Joltin’ Joe, meet Shoeless Joe

“The one constant through all the years has been baseball. America has been erased like a blackboard, only to be rebuilt and then erased again. But baseball has marked time while America has rolled by like a procession of steamrollers.”

Written in 1982 by an American author, W.P. Kinsella, immortalized by James Earl Jones in the 1989 blockbuster Field of Dreams, these powerful words from Shoeless Joe seem more apt in today’s world, after the recent tragedy, after the suspension of nearly a week of baseball games. This suspension of America’s game was the longest since the entire last month of the baseball season was cancelled in 1918 because of American involvement in the First World War. And yet, in the hearts of Americans everywhere, in the minds of baseball fans and players alike is the knowledge that baseball will, like America, live on forever.

With the crack of the bat, the roar of the crowd, and the honest purity of America’s game, we are at home. We are comforted by the likes of Cal Ripken, Jr., Frank Thomas and Tony Gwynn. We grew up watching giants, legendary demigods that seemed to surpass the normal abilities of humans everywhere. As young children, their pictures were both idols and gold to us. And when those legends cease play, when they have to mourn, it reminds us of the impact of New York’s tragedy.

The suspension of the games last week seemed to reinforce the tragedy, seemed to underscore the impact this event would have on the world. But baseball had to stop. Even if Bud Selig could protect every fan, even if he could guarantee that no stadium would fall prey to the barbarous acts of terrorists, baseball needed to stop and mourn. Baseball is a living thing. It lives and breathes off American freedom. Liberty and American pride are the sustenance upon which baseball lives. And when these are challenged, when they are attacked, baseball needed to stop, to rest, to pensively reflect on America.

But it would resume. It would return to comfort America, it would return to stand by our sides. Baseball would be our safety blanket, the first sign of life returning to normal. Kinsella said, “[It] is a living part of history, like calico dresses, stone crockery, and threshing crews eating at outdoor tables.” When, 30, 40, 50 years from now, our children, grandchildren look back to see who took home the October Classic in 2001, they will note that October was played into November ? they will remember. Six days’ rest, six days without America’s game. It is a missing part of the thread of baseball history that will remind us of Sept. 11, 2001.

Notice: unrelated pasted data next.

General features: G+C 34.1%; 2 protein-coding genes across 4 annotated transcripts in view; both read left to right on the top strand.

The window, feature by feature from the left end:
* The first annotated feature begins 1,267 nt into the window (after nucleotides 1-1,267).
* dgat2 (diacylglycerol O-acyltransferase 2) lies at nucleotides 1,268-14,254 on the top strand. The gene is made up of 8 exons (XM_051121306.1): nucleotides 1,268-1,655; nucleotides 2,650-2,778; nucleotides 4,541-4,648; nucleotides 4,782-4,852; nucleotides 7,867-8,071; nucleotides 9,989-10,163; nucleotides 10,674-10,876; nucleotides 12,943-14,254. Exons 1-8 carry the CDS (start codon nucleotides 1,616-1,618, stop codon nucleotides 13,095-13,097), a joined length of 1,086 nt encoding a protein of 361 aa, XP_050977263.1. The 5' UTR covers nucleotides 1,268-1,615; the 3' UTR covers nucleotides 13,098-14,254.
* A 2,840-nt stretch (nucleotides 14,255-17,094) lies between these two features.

The first baseball league was founded on March 17, 1871. American professional baseball is 130 years old. It has seen two presidents killed, five wars, a World Series scandal, a season-ending strike and now the most horrendous terrorist strike in American history. But it has survived. Even as its legends walked off to war, the likes of Joe DiMaggio and Ted Williams, baseball remained at home. And it, like America, will survive this.

It is a cliché to say that baseball is a metaphor for America. It is a cliché to put baseball on the level of apple pie, summer road trips and fireworks on the Fourth of July. It is a cliché to match up the history of baseball with the history of greatest nation on Earth. But behind every cliché is a popular acceptance of its good reasoning. Like America, baseball has survived because of a foundation in integrity and strength. Its complexity and nuances intrigue Americans. It is no mistake that, in general, most Europeans find baseball confusing and utterly boring. Americans have made baseball our own. Even as it spreads across the world, as its magic infiltrates Latin America, the Caribbean and Japan, young players yearn to play in the likes of Fenway, Wrigley and Yankee Stadium.

Spirits from the cornfields of the Midwest are constantly reincarnated. “He’s got the swing of Joe.” “That one has the looks of the Babe.” “He throws the heater like Ryan.” Baseball recycles itself off of its past. Joe DiMaggio has gone nowhere; he lives in every game played today, in every pitch, in every victory. Look around the next time you’re in the house that Ruth built, or in the Jake, take it in and live with it. In every bleacher seat and hot dog, you will find a little bit of America. And that is why it feels and tastes so good.

Even if one doesn’t like the game, even if one can’t stand it, one has to respect it. One has to be able to have some common knowledge of the game, of what it stands for in the very least. One has to be able to defend it in front of its critics. Just like America, baseball has its problems ? free agency, money grubbing, Alex Rodriguez ? but it transcends its little conflicts. Baseball is anything but temporal.

Immortalized in American culture, the sport has taken on its own life. When designed, it was not the American game. When commissioned, the first baseball leagues did not expect to survive like they did. Baseball exists inside its own universe and it has survived because of its fans. And the best fan is the little boy, sitting in right field, tugging at the tiny leather straps of his well-oiled glove, hoping that he might be able to make the play of the day, wishing that everyone would set him upon their shoulders and carry him off the field, dreaming.

How does Kinsella respond to his monologue, to his treatise on baseball and what it stands for? “You talk a good dream.” And he does. He talks our dream. And that dream is baseball, America.